On the front – Redcar, it’s got it all!

Redcar has a huge golden sand beach, stretching for miles from the tip of the South Gare navigation light to the north west and curling round the town and beyond to the south east.

It is wide at low water but high tide brings the creamy white breakers right up to the foot of the grassy sand dunes that separate it from the golf course and above which loom the old industry that was, until 2015, Redcar steel works. Chimneys, water towers, covered conveyor belts and of course the massive (second largest in Europe) external skeleton of the Blast furnace. The last survivor of the Teesside steel industry, there has been a plant here since 1917, with the current deserted shell being opened in 1979 – just in time for Margaret Thatcher’s programme of de-industrialisation.

The South Gare is old maritime engineering, a massive breakwater constructed from the slag waste that spewed from Ironopolis as Middlesbrough was known in its smelting heyday. It was completed in 1888 – a response to the danger that ships in the harbour could be swept onto The Bar sand bank in a heavy storm. On one night alone in 1861 fifty ships were lost in this manner.

Straight in front of the beach is the Teesside Offshore Wind Farm, 27 white towers that gleam in the sun, their blades rotating steadily as they harvest the strong west wind. Behind them is the shipping lane, with tankers arriving laden in order to service the petrochemical works and others leaving in ballast.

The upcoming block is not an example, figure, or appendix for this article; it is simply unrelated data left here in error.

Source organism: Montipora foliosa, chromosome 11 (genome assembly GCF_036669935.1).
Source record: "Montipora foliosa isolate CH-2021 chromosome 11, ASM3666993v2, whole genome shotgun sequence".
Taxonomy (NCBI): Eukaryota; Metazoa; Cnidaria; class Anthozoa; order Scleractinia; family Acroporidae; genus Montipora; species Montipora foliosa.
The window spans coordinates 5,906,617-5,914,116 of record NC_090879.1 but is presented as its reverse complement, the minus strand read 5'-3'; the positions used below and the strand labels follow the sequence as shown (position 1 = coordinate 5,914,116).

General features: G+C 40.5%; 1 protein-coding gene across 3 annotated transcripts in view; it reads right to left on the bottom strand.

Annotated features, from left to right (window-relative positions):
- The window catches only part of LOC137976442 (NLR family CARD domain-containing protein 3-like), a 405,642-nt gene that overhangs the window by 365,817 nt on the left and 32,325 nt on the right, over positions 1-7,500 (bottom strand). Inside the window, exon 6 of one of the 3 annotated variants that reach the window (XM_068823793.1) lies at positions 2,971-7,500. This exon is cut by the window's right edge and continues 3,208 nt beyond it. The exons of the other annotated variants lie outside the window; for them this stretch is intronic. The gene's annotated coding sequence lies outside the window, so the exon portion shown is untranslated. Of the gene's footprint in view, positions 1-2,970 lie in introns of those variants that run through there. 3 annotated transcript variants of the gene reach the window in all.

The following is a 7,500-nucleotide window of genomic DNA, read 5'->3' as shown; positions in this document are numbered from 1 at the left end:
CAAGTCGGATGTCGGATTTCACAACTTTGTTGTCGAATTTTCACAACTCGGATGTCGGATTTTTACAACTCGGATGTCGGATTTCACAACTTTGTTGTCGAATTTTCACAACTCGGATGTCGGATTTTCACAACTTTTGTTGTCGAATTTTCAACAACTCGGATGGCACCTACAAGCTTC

Despite a new promenade and some interesting street art work the town feels tired and a little sad, as though it’s been let down – which it has. The closure of the steel works resulted in the loss of nearly 3,000 jobs and the attempt to rebrand as a tourist destination seems a bit stalled, although this maybe unfair, it is, after all the middle of February! Nevertheless, in the midst of seasonally shut cafes, fish and chip shops and run down guest houses there is one amusement arcade open which is belting out ‘That’ll be the day’ at high volume next to an ice cream parlour whose shutters are being raised in expectation of sales. It maybe February but it is half term week and children are on holiday.

Alongside the cars, vans and lorries in the carpark overlooking the beach are large populations of starlings and gulls, all scavenging for food – much of which is obligingly thrown from the open windows of parked vehicles. The gulls are more aggressive than the starlings. They soar uncertainly in the gusting wind in a thick white cloud above any opened window, trying to position themselves perfectly to swoop for those bread crumbs or fish batter as they hit the ground – where they will find aggressive competition and shrill angry cries. Some people walking with their fish wrappings to the rubbish bin are mobbed by the birds – many tip the remains of their meal onto the ground before pushing paper and boxes into the bin. A feeding frenzy is inevitable.

The beach itself is teeming with figures and activity. There seems to be dog walkers at virtually any time from early morning to late at night, along with runners and cyclists. These are joined during the day by horse riders, sand yachts, kite surfers, board surfers and of course young families building sandcastles, flying kites, kicking balls and trying to shelter from the wind behind collapsing wind breaks.